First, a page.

Found 1258 article(s) in category 'Economic Growth'

Lawrence Summers on Carbon Dividends, Border Tax, Trade

Lawrence Summers on Carbon Dividends, Border Tax, Trade. Lawrence Summers, June 20, 2017, Video, “Lawrence Summers, Harvard University Charles W. Eliot Professor and Former U.S. Treasury Secretary, discusses carbon dividends, a border adjustment tax, and U.S. trade agreements. He speaks with Bloomberg’s David Westin on “Bloomberg Daybreak: Americas.” (Source: Bloomberg)Link

 

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Financial Systems, Economic Growth, and Globalization in the Era of the Cold War

Financial Systems, Economic Growth, and Globalization in the Era of the Cold War. Niall Ferguson, 2017, Book Chapter, “Financial historians have long been interested in the relationship between financial innovation and economic growth (eg, Rousseau and Sylla 2003). From the rise of the Dutch Republic to the golden age of the pax americana, banks, capital markets, and other…Link

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Identification and Estimation of Dynamic Causal Effects in Macroeconomics

Identification and Estimation of Dynamic Causal Effects in Macroeconomics. James Stock, June 8, 2017, Paper, “An exciting development in empirical macroeconometrics is the increasing use of external sources of as-if randomness to identify the dynamic causal effects of macroeconomic shocks. This approach – the use of external instruments – is the dynamic, macroeconometric counterpart of the highly successful strategy in microeconometrics of using external as-if randomness to provide instruments that identify causal effects. This lecture provides conditions on instruments and control variables under which external instrument methods produce valid inference on dynamic causal effects, that is, structural impulse response function; these conditions can help guide the search for valid instruments in applications.Link

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Harvard Business School Professor Explains the Most Important Problem We Have In Finance Today And How To Fix It

Harvard Business School Professor Explains the Most Important Problem We Have In Finance Today And How To Fix It. Mihir Desai, June 5, 2017, Video, “Mihir Desai, a professor of Harvard Business School and the author of “Wisdom of Finance” explains why having shareholders who are separate from the managers hold great danger for finance today. Following is a transcript of the video.Link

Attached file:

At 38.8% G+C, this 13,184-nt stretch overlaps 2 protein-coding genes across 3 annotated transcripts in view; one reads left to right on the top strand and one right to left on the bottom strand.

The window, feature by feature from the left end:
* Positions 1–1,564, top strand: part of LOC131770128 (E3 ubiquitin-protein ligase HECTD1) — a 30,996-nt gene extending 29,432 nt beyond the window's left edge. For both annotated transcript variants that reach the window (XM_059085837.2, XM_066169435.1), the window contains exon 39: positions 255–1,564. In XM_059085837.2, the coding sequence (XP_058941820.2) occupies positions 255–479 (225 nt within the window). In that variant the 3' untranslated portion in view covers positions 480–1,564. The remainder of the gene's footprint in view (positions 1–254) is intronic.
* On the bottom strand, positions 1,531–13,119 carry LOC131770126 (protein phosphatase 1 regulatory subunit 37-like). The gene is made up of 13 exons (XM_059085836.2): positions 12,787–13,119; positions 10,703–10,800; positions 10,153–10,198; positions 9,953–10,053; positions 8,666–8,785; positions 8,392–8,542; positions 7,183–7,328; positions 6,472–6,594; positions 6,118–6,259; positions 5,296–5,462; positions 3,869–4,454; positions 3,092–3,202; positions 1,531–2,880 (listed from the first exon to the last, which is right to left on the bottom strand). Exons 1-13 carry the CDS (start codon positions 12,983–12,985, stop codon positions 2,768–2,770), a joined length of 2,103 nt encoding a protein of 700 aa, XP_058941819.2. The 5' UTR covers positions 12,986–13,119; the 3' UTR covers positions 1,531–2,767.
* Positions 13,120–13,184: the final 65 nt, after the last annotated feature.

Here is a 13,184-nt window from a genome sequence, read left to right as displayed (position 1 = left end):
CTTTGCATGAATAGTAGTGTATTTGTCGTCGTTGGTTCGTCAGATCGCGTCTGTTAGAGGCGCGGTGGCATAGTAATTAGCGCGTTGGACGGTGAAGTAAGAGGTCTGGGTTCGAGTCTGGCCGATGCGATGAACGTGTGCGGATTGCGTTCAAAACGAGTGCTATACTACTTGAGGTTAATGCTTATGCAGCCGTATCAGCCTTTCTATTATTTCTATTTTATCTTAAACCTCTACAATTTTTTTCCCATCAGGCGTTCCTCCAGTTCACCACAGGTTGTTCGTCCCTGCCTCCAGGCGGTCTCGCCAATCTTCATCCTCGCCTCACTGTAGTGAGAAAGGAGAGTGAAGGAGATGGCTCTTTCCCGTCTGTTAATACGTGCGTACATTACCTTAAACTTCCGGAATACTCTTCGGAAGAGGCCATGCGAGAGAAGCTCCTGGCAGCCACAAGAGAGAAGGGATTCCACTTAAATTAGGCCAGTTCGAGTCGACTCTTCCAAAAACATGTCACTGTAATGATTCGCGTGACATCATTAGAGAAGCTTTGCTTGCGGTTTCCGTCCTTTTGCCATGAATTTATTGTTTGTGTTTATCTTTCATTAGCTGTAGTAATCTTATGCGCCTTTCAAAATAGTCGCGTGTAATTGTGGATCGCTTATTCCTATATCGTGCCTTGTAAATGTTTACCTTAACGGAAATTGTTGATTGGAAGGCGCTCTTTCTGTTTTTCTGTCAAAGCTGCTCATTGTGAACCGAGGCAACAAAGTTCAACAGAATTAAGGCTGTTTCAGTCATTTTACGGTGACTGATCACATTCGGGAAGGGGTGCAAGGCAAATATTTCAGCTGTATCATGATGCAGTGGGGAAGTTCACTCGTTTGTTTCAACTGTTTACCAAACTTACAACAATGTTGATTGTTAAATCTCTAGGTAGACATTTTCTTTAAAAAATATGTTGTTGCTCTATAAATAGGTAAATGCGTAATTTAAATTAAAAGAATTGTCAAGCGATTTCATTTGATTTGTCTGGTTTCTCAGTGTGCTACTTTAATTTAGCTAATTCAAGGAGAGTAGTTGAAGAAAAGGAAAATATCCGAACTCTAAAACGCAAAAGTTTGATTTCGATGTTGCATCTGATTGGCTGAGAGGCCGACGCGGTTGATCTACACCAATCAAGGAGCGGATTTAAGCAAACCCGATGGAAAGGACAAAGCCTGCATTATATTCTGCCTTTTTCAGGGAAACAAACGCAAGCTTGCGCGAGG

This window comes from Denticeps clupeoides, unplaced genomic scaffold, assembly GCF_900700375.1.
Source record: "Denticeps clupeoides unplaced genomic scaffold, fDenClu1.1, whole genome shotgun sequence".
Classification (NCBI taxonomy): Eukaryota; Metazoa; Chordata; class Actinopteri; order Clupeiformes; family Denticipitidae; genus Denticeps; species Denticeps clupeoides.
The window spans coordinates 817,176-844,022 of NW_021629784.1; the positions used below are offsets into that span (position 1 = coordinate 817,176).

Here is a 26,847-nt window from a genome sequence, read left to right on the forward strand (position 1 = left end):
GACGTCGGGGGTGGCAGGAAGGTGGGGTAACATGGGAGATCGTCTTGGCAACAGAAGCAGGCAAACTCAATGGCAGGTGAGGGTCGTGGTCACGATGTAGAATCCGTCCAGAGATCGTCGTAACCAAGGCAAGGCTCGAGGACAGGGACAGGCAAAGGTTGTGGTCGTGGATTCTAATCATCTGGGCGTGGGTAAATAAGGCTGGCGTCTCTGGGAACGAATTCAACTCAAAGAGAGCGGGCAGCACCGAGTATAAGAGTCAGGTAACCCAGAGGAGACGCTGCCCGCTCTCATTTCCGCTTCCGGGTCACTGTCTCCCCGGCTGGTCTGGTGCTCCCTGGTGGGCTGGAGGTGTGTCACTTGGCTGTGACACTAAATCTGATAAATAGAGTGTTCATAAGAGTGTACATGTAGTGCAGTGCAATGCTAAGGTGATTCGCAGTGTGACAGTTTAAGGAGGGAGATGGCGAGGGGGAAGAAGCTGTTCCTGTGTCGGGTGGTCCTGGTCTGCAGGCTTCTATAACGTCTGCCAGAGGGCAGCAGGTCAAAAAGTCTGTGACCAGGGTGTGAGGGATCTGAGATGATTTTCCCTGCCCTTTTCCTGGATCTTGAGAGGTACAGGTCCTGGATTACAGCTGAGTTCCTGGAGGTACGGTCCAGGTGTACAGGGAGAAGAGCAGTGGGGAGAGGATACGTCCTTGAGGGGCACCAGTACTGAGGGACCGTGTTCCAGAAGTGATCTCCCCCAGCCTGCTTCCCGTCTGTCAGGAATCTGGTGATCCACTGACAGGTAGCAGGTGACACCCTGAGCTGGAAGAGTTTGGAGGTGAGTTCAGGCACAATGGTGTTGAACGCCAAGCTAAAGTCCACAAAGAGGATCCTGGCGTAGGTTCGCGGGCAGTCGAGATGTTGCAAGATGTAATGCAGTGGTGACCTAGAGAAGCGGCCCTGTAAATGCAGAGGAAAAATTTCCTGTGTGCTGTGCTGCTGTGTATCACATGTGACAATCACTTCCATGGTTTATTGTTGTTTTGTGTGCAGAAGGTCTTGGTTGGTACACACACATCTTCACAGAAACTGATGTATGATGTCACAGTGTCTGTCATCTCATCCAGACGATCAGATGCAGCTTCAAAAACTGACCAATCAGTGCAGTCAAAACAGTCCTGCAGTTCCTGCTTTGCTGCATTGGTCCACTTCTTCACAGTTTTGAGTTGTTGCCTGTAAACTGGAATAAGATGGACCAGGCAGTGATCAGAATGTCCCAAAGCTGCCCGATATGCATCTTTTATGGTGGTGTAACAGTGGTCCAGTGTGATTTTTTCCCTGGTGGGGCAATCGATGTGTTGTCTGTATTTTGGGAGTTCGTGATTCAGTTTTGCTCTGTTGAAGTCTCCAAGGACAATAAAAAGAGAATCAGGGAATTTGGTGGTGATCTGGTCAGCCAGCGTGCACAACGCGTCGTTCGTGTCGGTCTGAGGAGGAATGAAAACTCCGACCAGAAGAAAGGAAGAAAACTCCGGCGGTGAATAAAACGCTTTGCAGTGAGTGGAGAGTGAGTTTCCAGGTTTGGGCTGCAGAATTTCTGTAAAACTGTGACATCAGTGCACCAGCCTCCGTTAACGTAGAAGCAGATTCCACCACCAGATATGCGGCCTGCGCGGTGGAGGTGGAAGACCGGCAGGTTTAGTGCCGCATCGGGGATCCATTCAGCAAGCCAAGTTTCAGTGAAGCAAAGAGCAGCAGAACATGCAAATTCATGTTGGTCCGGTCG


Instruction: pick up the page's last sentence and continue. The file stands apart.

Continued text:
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Lawrence Summers on U.S. Leadership, Infrastructure

Lawrence Summers on U.S. Leadership, Infrastructure. Lawrence Summers, June 5, 2017, Video, “Harvard University Charles W. Eliot Professor Lawrence Summers discusses the United States’ global leadership under President Donald Trump, CEOs support for President Trump, and the prospect of U.S. infrastructure spending. He speaks on “Bloomberg Daybreak: Americas.” (Source: Bloomberg)Link

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A Tax Cut Might Be Nice. But Remember the Deficit

A Tax Cut Might Be Nice. But Remember the Deficit. N. Gregory Mankiw, June 2, 2017, Opinion, “In the debate about federal tax policy, one question looms large: Should we have a tax cut that increases the budget deficit? President Trump says he wants “a massive tax cut … maybe the biggest tax cut we’ve ever had.” But the Senate majority leader, Mitch McConnell, who is clearly worried about the growing national debt, says tax reform “will have to be revenue-neutral.” The stage is set for another Republican showdown.” Link